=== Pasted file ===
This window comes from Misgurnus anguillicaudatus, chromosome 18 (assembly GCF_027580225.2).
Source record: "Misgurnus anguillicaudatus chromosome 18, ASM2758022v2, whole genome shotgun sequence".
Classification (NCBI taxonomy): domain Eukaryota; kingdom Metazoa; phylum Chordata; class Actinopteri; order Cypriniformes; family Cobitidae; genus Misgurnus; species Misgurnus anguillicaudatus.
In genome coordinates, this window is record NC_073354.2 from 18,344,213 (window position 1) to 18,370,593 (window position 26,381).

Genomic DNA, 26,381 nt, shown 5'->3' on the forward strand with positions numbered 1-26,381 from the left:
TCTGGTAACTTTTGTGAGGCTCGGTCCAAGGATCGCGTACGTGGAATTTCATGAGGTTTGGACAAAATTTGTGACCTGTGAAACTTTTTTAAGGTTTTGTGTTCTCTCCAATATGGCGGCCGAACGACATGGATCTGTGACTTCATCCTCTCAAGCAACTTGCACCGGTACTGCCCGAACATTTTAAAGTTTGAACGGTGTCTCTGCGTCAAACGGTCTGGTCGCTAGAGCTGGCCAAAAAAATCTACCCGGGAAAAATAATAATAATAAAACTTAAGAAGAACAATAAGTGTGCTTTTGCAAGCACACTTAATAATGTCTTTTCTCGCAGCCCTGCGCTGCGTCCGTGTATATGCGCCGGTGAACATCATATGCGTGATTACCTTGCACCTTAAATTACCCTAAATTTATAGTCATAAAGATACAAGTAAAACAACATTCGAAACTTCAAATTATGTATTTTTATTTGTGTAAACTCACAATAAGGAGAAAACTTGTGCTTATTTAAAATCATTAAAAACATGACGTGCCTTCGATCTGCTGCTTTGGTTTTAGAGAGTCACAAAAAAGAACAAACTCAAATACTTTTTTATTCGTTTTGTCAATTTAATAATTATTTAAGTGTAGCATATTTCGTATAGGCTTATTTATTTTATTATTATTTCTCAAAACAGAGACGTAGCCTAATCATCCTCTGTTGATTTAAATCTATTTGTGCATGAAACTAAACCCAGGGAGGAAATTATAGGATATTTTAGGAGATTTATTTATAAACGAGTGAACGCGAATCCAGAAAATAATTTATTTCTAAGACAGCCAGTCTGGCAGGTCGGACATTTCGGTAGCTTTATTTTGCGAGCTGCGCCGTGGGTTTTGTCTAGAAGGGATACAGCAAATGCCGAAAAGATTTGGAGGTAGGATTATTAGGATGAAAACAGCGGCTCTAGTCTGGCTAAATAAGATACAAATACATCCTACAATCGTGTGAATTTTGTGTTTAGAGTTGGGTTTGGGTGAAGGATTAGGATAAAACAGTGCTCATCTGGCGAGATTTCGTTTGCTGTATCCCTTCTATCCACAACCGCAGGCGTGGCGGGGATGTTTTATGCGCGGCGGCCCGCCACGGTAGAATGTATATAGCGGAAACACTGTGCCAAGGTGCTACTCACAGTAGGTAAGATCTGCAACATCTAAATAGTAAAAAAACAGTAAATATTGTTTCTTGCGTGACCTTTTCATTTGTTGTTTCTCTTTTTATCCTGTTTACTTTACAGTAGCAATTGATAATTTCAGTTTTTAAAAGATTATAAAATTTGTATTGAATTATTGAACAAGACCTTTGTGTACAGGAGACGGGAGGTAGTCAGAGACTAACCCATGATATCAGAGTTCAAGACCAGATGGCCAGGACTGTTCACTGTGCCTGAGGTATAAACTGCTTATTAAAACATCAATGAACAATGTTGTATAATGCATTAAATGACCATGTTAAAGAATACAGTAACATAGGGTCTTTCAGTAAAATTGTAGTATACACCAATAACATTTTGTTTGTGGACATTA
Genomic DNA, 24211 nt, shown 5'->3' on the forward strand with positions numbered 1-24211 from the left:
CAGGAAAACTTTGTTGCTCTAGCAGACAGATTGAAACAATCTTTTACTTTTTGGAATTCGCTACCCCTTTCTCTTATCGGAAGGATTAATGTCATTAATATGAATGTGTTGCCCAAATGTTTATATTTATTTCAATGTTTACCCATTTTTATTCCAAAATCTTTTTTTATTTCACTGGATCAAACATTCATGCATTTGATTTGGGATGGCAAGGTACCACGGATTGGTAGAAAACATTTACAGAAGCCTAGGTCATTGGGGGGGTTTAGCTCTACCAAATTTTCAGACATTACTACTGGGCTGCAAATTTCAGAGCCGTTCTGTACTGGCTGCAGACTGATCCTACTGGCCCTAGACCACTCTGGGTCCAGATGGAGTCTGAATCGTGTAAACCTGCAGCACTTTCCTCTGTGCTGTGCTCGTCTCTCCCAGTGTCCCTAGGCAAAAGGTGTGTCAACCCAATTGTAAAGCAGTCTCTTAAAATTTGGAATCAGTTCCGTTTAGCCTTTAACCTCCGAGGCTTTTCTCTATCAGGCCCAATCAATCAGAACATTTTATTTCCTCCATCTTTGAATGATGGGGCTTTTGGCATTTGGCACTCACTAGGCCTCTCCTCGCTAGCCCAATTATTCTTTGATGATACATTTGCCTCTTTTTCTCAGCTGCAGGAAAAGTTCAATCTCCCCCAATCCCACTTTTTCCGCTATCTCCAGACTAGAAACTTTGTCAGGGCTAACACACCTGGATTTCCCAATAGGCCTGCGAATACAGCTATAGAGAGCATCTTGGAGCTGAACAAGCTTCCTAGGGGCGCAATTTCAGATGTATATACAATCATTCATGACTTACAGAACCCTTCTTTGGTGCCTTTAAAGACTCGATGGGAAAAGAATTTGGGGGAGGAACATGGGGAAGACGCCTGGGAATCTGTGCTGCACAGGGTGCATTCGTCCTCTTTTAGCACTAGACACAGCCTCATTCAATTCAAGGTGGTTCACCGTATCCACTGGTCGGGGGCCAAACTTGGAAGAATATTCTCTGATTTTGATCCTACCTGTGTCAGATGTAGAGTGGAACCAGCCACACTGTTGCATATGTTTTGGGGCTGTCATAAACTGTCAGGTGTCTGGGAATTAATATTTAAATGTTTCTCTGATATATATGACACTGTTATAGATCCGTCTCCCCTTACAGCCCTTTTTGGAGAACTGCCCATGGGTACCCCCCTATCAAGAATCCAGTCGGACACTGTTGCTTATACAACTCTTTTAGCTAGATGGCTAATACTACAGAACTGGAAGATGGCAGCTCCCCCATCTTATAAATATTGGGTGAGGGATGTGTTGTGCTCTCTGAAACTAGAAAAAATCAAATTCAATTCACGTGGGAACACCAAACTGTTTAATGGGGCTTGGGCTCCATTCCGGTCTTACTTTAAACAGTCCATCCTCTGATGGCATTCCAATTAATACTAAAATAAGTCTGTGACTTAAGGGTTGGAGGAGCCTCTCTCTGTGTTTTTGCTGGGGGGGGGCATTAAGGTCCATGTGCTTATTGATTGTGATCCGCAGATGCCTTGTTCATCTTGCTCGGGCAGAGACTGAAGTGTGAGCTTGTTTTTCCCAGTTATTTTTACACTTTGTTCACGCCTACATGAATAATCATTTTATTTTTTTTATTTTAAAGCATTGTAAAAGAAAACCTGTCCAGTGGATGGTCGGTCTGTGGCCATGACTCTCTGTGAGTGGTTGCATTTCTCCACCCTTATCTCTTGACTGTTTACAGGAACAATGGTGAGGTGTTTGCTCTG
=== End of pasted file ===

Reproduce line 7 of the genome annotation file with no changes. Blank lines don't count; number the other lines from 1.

Genomic DNA, 24211 nt, shown 5'->3' on the forward strand with positions numbered 1-24211 from the left: